Dehisced surgical wounds can cause many care providers to hit the panic button. These wounds can quickly go downhill: they stall in the inflammatory phase and are usually associated with increased costs of care and length of stay.
Common risk factors for wound dehiscence include obesity, smoking, diabetes, advanced age, low serum albumin, and autoimmune disease. If one or more of these risk factors is present, advanced modalities such as anti-infective surgical dressings, absorptive alginate dressings, or negative pressure are viable options to enhance moist wound healing and keep infection at bay. For dehisced wounds where slough and necrotic tissue are present, surgical or topical debridement also may be used to remove impediments to healing.
Products that can assist in removing slough and necrotic tissue in these dehisced wounds include Manuka honey-impregnated dressings such as MEDIHONEY® dressings (Derma Sciences, Inc, Princeton, NJ). These dressings provide 2 key mechanisms of action to move wounds toward healing: a low pH and high osmolarity. The alkalinity of chronic wounds with slough and necrotic tissue is elevated; MEDIHONEY® Dressings can help lower the pH in the wound environment,1-3 allowing the body’s natural processes to take over. The high osmolarity created by the high-sugar, low-water content in MEDIHONEY® Dressings attracts fluid from deeper tissues to the wound surface to bathe the wound and remove the devitalized tissue.4-6 Together, these mechanisms change the wound environment to conditions that favor healing.
Two cases involving dehisced surgical wounds demonstrate the rapid removal of slough tissue and a timely rate of healing when MEDIHONEY®is implemented.
Case 1. A man with severe peripheral arterial disease, formerly a heavy smoker for 50 years, had multiple endovascular and open bypass procedures to try to save his ischemic feet. His groin incision dehisced after bypass surgery to a wound depth of 0.4 cm (see Figure 1a). We were concerned because we didn’t want to compromise the prosthetic graft beneath this incision. We applied MEDIHONEY® Calcium Alginate to this wound and 1 day later the wound had filled in 0.3 cm (see Figure 1b). This patient went on to heal using the MEDIHONEY® dressing.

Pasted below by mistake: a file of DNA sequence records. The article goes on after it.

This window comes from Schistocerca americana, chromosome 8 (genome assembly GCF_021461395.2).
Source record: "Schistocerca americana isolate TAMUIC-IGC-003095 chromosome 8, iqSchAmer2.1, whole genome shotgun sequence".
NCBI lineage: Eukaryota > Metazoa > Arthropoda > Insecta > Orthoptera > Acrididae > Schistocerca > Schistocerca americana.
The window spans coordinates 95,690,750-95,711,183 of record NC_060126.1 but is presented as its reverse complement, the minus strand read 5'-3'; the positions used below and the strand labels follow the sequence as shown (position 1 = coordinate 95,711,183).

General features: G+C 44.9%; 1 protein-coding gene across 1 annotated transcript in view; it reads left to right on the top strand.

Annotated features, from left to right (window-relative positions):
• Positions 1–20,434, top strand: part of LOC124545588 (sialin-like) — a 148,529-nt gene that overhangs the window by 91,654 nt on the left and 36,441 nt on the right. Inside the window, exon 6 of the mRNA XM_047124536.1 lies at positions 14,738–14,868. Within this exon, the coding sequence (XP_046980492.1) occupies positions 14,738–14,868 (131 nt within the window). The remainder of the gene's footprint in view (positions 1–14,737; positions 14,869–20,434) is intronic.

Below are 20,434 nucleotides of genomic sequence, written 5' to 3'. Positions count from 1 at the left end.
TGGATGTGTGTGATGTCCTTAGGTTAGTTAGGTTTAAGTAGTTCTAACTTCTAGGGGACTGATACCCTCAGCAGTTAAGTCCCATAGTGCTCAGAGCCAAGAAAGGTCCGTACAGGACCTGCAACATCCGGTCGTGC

Case 2. A middle-aged man was in a helicopter accident and suffered trauma to his left knee. Arthroscopic knee surgery was performed, but months later he required total knee replacement because there was too much damage to the knee. On day 4 post surgery, the incision was showing signs of dehiscence at the juncture of the transverse incision from the arthroscopic procedure and by day 14 the dehisced area was 100% covered in slough (see Figure 2a). We were concerned about potential infection because of the implant below the incision. The patient refused to have a muscle flap for wound coverage and elected to proceed with topical treatment. To clean up the wound, we initiated MEDIHONEY® Gel and an absorptive cover dressing and monitored progress. Within 2 weeks (day 30 post surgery), the slough decreased to 80%; by day 42, <10% of the wound was slough-covered. By post op day 90, continued progress and wound edge advancement were noted (see Figure 2b). By month 4, 110 days post op, we achieved complete wound closure without additional surgery, much to the patient’s satisfaction (see Figure 2c).
Among the various options available to meet the challenges of dehisced surgical wounds, MEDIHONEY® dressings provide simple but effective mechanisms of action, removing slough and necrotic tissue through autolytic debridement and helping support a wound environment that favors healing.
For more cases on outcomes of the use of MEDIHONEY® in dehisced surgical wounds, visit the MEDIHONEY® Power Webinar series at www.dermasciences.com/medihoney-webinars or a 30-minute case review by Kara Couch.
A Clinical Minute is made possible through the support of Derma Sciences, Inc, Princeton, NJ. The opinions and statements provided in A Clinical Minute are specific to the respective authors and not necessarily those of OWM or HMP Communications. This article was not subject to the Ostomy Wound Management peer-review process.